Lower Bear River Reservoir: From Trophy Macks to Pansize Trout

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Beautiful Lower Bear River Reservoir, situated in Eldorado National Forest in the Central Sierra Nevada at an elevation of 5850 feet, is the first reservoir to open every spring along the Highway 88 Corridor coming west from Stockton because it located at a lower elevation than Silver and Caples Lakes.

While the majority of fish that anglers catch are rainbows, mackinaws and brown trout also swim in the lake’s clear waters. Mackinaw trout grow big and fat at the reservoir.

Every spring the lake produces huge mackinaw for savvy trollers – and this year was no exception. Dave Eirstedt of Sacramento landed a 16 lb. mackinaw while trolling a Rapala. Jeremy Titsworth also bagged an 18 lb. mackinaw while downrigging at 65 feet with a large Rebel, according to Rich Spears, manager of the Bear River Lake Resort.

Chris Quimby set the lake mackinaw record of 30.4 pounds on June 17, 2005. His huge fish measured 40 inches long.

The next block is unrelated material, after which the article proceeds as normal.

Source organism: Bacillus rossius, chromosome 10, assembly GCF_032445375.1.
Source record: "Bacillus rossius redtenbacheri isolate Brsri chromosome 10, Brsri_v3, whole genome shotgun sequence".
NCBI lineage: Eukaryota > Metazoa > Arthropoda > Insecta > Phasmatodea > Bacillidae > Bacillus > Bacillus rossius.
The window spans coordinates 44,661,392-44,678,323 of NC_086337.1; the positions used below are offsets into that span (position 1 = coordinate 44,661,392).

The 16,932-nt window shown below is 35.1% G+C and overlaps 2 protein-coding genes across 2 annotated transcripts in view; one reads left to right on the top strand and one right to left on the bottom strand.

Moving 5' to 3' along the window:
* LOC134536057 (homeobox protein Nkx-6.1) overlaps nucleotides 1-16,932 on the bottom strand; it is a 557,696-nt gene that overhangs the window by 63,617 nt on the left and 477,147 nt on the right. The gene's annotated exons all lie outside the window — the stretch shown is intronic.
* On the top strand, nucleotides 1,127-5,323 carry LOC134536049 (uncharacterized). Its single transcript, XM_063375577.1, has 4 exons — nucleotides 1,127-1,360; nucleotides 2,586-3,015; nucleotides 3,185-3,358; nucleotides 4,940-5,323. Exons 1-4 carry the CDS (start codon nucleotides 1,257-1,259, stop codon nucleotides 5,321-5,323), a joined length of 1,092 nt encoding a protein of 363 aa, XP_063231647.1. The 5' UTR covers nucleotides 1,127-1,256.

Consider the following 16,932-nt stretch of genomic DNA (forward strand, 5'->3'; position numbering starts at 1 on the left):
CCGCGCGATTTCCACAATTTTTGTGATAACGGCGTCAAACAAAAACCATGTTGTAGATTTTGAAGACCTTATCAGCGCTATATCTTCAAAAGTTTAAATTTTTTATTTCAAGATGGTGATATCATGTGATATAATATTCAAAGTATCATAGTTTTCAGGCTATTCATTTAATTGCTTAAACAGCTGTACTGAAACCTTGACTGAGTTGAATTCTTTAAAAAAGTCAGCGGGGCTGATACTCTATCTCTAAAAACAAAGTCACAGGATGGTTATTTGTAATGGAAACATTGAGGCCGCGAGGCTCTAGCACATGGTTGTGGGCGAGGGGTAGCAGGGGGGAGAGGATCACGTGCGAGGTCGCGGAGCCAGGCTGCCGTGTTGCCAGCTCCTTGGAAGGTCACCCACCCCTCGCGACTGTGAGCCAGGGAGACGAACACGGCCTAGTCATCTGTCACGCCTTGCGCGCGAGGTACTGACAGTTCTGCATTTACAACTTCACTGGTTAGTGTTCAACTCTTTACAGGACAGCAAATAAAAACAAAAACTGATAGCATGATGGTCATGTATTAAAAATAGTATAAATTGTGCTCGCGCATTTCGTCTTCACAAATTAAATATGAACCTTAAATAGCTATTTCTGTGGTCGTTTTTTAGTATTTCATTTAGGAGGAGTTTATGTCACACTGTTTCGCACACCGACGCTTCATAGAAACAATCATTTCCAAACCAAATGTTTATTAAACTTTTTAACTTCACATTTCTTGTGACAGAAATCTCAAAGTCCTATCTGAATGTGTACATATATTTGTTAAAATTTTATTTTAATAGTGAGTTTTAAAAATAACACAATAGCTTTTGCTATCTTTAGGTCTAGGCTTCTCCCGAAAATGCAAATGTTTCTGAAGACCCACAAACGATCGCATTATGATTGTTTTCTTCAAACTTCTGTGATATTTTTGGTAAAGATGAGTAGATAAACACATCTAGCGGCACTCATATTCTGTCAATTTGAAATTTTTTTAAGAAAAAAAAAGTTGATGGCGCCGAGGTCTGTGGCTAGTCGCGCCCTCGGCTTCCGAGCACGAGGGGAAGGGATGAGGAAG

Lower Bear River Reservoir offers an array of fishing options, ranging from trolling for big mackinaw and brown trout with plugs, spoons and nightcrawlers to shore fishing for planted and holdover rainbows.

The reservoir features 727 surface acres and a shoreline of about 9 miles when full. It is located along the Bear River, a tributary of the North Fork of the Mokelumne River, south of Highway 88.

The big event at the lake every year is the  Bear River Lake Resort Trout Derby, held on the second weekend of June every year. This year it took place on June 13 and 14. The resort stocked 1,000 pounds of trophy trout in the 2 to 7 lb. range in the lake prior to the popular event.